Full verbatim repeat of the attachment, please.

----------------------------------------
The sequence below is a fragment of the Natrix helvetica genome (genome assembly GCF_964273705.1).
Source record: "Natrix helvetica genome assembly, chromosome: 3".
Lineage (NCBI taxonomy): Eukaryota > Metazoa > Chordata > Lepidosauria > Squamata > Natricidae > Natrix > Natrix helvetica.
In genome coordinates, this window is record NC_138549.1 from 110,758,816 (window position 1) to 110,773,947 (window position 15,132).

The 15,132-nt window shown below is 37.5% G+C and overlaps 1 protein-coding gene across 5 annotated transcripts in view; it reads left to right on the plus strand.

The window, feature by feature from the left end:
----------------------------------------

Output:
The sequence below is a fragment of the Natrix helvetica genome (genome assembly GCF_964273705.1).
Source record: "Natrix helvetica genome assembly, chromosome: 3".
Lineage (NCBI taxonomy): Eukaryota > Metazoa > Chordata > Lepidosauria > Squamata > Natricidae > Natrix > Natrix helvetica.
In genome coordinates, this window is record NC_138549.1 from 110,758,816 (window position 1) to 110,773,947 (window position 15,132).

The 15,132-nt window shown below is 37.5% G+C and overlaps 1 protein-coding gene across 5 annotated transcripts in view; it reads left to right on the plus strand.

The window, feature by feature from the left end: